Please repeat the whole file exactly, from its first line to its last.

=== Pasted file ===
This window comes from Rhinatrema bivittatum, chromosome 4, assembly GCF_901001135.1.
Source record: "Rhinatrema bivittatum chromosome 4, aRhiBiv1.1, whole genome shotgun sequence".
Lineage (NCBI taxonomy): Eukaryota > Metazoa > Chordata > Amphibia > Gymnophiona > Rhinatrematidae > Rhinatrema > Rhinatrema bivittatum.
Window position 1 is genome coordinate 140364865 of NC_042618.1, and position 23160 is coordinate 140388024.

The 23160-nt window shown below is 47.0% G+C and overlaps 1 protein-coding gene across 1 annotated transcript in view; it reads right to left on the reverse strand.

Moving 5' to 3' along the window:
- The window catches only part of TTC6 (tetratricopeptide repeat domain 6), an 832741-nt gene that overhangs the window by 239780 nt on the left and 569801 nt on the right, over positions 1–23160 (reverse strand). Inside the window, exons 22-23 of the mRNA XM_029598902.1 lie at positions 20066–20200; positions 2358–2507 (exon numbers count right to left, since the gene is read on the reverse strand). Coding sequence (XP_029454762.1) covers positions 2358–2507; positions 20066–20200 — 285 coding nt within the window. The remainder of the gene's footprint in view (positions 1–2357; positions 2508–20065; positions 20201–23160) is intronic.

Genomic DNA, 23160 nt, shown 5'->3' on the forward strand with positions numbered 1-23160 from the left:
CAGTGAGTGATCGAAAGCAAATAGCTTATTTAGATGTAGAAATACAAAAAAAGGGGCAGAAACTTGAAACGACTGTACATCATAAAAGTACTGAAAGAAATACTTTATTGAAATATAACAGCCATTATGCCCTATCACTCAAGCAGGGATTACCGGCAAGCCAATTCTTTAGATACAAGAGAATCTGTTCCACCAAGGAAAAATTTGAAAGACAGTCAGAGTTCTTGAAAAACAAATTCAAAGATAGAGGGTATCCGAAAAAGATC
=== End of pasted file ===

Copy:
This window comes from Rhinatrema bivittatum, chromosome 4, assembly GCF_901001135.1.
Source record: "Rhinatrema bivittatum chromosome 4, aRhiBiv1.1, whole genome shotgun sequence".
Lineage (NCBI taxonomy): Eukaryota > Metazoa > Chordata > Amphibia > Gymnophiona > Rhinatrematidae > Rhinatrema > Rhinatrema bivittatum.
Window position 1 is genome coordinate 140364865 of NC_042618.1, and position 23160 is coordinate 140388024.

The 23160-nt window shown below is 47.0% G+C and overlaps 1 protein-coding gene across 1 annotated transcript in view; it reads right to left on the reverse strand.

Moving 5' to 3' along the window:
- The window catches only part of TTC6 (tetratricopeptide repeat domain 6), an 832741-nt gene that overhangs the window by 239780 nt on the left and 569801 nt on the right, over positions 1–23160 (reverse strand). Inside the window, exons 22-23 of the mRNA XM_029598902.1 lie at positions 20066–20200; positions 2358–2507 (exon numbers count right to left, since the gene is read on the reverse strand). Coding sequence (XP_029454762.1) covers positions 2358–2507; positions 20066–20200 — 285 coding nt within the window. The remainder of the gene's footprint in view (positions 1–2357; positions 2508–20065; positions 20201–23160) is intronic.

Genomic DNA, 23160 nt, shown 5'->3' on the forward strand with positions numbered 1-23160 from the left:
CAGTGAGTGATCGAAAGCAAATAGCTTATTTAGATGTAGAAATACAAAAAAAGGGGCAGAAACTTGAAACGACTGTACATCATAAAAGTACTGAAAGAAATACTTTATTGAAATATAACAGCCATTATGCCCTATCACTCAAGCAGGGATTACCGGCAAGCCAATTCTTTAGATACAAGAGAATCTGTTCCACCAAGGAAAAATTTGAAAGACAGTCAGAGTTCTTGAAAAACAAATTCAAAGATAGAGGGTATCCGAAAAAGATC